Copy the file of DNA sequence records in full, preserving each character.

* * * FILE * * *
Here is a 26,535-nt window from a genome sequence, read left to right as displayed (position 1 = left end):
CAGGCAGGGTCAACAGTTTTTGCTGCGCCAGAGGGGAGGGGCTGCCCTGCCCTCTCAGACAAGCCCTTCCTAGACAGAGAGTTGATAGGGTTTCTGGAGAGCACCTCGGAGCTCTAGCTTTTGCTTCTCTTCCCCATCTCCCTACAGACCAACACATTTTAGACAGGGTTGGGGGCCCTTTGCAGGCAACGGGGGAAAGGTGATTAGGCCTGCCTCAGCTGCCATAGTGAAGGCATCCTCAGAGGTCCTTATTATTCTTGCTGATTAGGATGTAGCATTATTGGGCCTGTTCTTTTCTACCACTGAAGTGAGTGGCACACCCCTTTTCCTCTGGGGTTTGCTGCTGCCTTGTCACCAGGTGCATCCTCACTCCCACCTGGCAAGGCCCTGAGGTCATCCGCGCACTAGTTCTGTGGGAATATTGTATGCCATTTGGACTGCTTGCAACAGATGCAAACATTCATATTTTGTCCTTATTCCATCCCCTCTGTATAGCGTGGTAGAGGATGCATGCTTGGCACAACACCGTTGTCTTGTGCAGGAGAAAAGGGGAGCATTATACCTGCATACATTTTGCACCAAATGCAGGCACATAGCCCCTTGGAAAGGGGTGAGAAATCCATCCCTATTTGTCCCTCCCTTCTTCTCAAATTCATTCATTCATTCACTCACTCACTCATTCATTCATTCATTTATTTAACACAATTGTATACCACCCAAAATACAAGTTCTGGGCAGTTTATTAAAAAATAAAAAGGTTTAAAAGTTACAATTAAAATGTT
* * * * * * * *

Here is a 26,535-nt window from a genome sequence, read left to right as displayed (position 1 = left end):
CAGGCAGGGTCAACAGTTTTTGCTGCGCCAGAGGGGAGGGGCTGCCCTGCCCTCTCAGACAAGCCCTTCCTAGACAGAGAGTTGATAGGGTTTCTGGAGAGCACCTCGGAGCTCTAGCTTTTGCTTCTCTTCCCCATCTCCCTACAGACCAACACATTTTAGACAGGGTTGGGGGCCCTTTGCAGGCAACGGGGGAAAGGTGATTAGGCCTGCCTCAGCTGCCATAGTGAAGGCATCCTCAGAGGTCCTTATTATTCTTGCTGATTAGGATGTAGCATTATTGGGCCTGTTCTTTTCTACCACTGAAGTGAGTGGCACACCCCTTTTCCTCTGGGGTTTGCTGCTGCCTTGTCACCAGGTGCATCCTCACTCCCACCTGGCAAGGCCCTGAGGTCATCCGCGCACTAGTTCTGTGGGAATATTGTATGCCATTTGGACTGCTTGCAACAGATGCAAACATTCATATTTTGTCCTTATTCCATCCCCTCTGTATAGCGTGGTAGAGGATGCATGCTTGGCACAACACCGTTGTCTTGTGCAGGAGAAAAGGGGAGCATTATACCTGCATACATTTTGCACCAAATGCAGGCACATAGCCCCTTGGAAAGGGGTGAGAAATCCATCCCTATTTGTCCCTCCCTTCTTCTCAAATTCATTCATTCATTCACTCACTCACTCATTCATTCATTCATTTATTTAACACAATTGTATACCACCCAAAATACAAGTTCTGGGCAGTTTATTAAAAAATAAAAAGGTTTAAAAGTTACAATTAAAATGTT